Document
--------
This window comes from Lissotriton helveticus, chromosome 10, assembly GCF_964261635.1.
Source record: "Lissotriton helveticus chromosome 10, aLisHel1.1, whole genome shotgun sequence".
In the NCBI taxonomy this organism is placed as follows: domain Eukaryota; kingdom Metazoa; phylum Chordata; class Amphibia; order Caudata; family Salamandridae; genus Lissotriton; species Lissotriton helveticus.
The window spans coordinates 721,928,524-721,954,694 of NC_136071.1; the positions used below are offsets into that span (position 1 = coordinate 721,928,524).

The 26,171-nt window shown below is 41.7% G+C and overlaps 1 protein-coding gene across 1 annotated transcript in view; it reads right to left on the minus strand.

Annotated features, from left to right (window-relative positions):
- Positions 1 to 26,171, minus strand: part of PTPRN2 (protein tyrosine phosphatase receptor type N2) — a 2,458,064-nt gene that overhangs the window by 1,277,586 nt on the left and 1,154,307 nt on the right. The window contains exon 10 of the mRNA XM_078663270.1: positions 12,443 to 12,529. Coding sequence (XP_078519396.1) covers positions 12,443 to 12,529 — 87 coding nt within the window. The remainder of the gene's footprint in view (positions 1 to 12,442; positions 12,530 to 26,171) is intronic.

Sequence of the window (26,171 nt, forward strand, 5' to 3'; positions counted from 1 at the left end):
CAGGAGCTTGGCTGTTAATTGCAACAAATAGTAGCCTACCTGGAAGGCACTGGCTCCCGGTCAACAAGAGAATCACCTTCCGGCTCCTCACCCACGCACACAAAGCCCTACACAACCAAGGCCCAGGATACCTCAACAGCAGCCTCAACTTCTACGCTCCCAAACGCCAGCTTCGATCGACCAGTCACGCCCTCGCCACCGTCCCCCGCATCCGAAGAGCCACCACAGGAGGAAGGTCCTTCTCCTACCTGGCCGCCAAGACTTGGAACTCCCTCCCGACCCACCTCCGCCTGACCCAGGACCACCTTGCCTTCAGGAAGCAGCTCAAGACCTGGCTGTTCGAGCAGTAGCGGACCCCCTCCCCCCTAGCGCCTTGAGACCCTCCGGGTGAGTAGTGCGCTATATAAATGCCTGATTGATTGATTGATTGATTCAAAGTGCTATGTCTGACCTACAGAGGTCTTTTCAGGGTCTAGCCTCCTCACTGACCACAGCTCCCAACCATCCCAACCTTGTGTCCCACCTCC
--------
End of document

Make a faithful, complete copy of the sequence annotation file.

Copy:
This window comes from Lissotriton helveticus, chromosome 10, assembly GCF_964261635.1.
Source record: "Lissotriton helveticus chromosome 10, aLisHel1.1, whole genome shotgun sequence".
In the NCBI taxonomy this organism is placed as follows: domain Eukaryota; kingdom Metazoa; phylum Chordata; class Amphibia; order Caudata; family Salamandridae; genus Lissotriton; species Lissotriton helveticus.
The window spans coordinates 721,928,524-721,954,694 of NC_136071.1; the positions used below are offsets into that span (position 1 = coordinate 721,928,524).

The 26,171-nt window shown below is 41.7% G+C and overlaps 1 protein-coding gene across 1 annotated transcript in view; it reads right to left on the minus strand.

Annotated features, from left to right (window-relative positions):
- Positions 1 to 26,171, minus strand: part of PTPRN2 (protein tyrosine phosphatase receptor type N2) — a 2,458,064-nt gene that overhangs the window by 1,277,586 nt on the left and 1,154,307 nt on the right. The window contains exon 10 of the mRNA XM_078663270.1: positions 12,443 to 12,529. Coding sequence (XP_078519396.1) covers positions 12,443 to 12,529 — 87 coding nt within the window. The remainder of the gene's footprint in view (positions 1 to 12,442; positions 12,530 to 26,171) is intronic.

Sequence of the window (26,171 nt, forward strand, 5' to 3'; positions counted from 1 at the left end):
CAGGAGCTTGGCTGTTAATTGCAACAAATAGTAGCCTACCTGGAAGGCACTGGCTCCCGGTCAACAAGAGAATCACCTTCCGGCTCCTCACCCACGCACACAAAGCCCTACACAACCAAGGCCCAGGATACCTCAACAGCAGCCTCAACTTCTACGCTCCCAAACGCCAGCTTCGATCGACCAGTCACGCCCTCGCCACCGTCCCCCGCATCCGAAGAGCCACCACAGGAGGAAGGTCCTTCTCCTACCTGGCCGCCAAGACTTGGAACTCCCTCCCGACCCACCTCCGCCTGACCCAGGACCACCTTGCCTTCAGGAAGCAGCTCAAGACCTGGCTGTTCGAGCAGTAGCGGACCCCCTCCCCCCTAGCGCCTTGAGACCCTCCGGGTGAGTAGTGCGCTATATAAATGCCTGATTGATTGATTGATTGATTCAAAGTGCTATGTCTGACCTACAGAGGTCTTTTCAGGGTCTAGCCTCCTCACTGACCACAGCTCCCAACCATCCCAACCTTGTGTCCCACCTCC